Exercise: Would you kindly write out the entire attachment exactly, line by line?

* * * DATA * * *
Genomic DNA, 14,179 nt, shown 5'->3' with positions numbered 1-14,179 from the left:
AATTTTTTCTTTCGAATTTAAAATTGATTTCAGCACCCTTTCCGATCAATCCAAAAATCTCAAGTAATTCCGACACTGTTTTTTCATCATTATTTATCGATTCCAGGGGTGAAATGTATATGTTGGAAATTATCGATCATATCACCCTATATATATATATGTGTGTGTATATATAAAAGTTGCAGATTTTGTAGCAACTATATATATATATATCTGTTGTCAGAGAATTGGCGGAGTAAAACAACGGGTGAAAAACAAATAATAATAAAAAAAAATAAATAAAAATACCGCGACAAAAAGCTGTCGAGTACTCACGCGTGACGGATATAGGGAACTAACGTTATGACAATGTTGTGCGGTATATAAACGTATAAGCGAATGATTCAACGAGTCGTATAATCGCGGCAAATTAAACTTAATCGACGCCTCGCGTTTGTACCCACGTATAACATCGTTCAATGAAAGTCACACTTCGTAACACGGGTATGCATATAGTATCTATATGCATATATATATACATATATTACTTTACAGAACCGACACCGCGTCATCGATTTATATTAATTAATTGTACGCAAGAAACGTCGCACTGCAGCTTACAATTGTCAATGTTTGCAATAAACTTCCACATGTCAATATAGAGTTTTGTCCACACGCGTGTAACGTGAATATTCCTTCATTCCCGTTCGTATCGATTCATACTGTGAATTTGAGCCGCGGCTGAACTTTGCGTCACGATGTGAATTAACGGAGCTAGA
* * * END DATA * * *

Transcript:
Genomic DNA, 14,179 nt, shown 5'->3' with positions numbered 1-14,179 from the left:
AATTTTTTCTTTCGAATTTAAAATTGATTTCAGCACCCTTTCCGATCAATCCAAAAATCTCAAGTAATTCCGACACTGTTTTTTCATCATTATTTATCGATTCCAGGGGTGAAATGTATATGTTGGAAATTATCGATCATATCACCCTATATATATATATGTGTGTGTATATATAAAAGTTGCAGATTTTGTAGCAACTATATATATATATATCTGTTGTCAGAGAATTGGCGGAGTAAAACAACGGGTGAAAAACAAATAATAATAAAAAAAAATAAATAAAAATACCGCGACAAAAAGCTGTCGAGTACTCACGCGTGACGGATATAGGGAACTAACGTTATGACAATGTTGTGCGGTATATAAACGTATAAGCGAATGATTCAACGAGTCGTATAATCGCGGCAAATTAAACTTAATCGACGCCTCGCGTTTGTACCCACGTATAACATCGTTCAATGAAAGTCACACTTCGTAACACGGGTATGCATATAGTATCTATATGCATATATATATACATATATTACTTTACAGAACCGACACCGCGTCATCGATTTATATTAATTAATTGTACGCAAGAAACGTCGCACTGCAGCTTACAATTGTCAATGTTTGCAATAAACTTCCACATGTCAATATAGAGTTTTGTCCACACGCGTGTAACGTGAATATTCCTTCATTCCCGTTCGTATCGATTCATACTGTGAATTTGAGCCGCGGCTGAACTTTGCGTCACGATGTGAATTAACGGAGCTAGA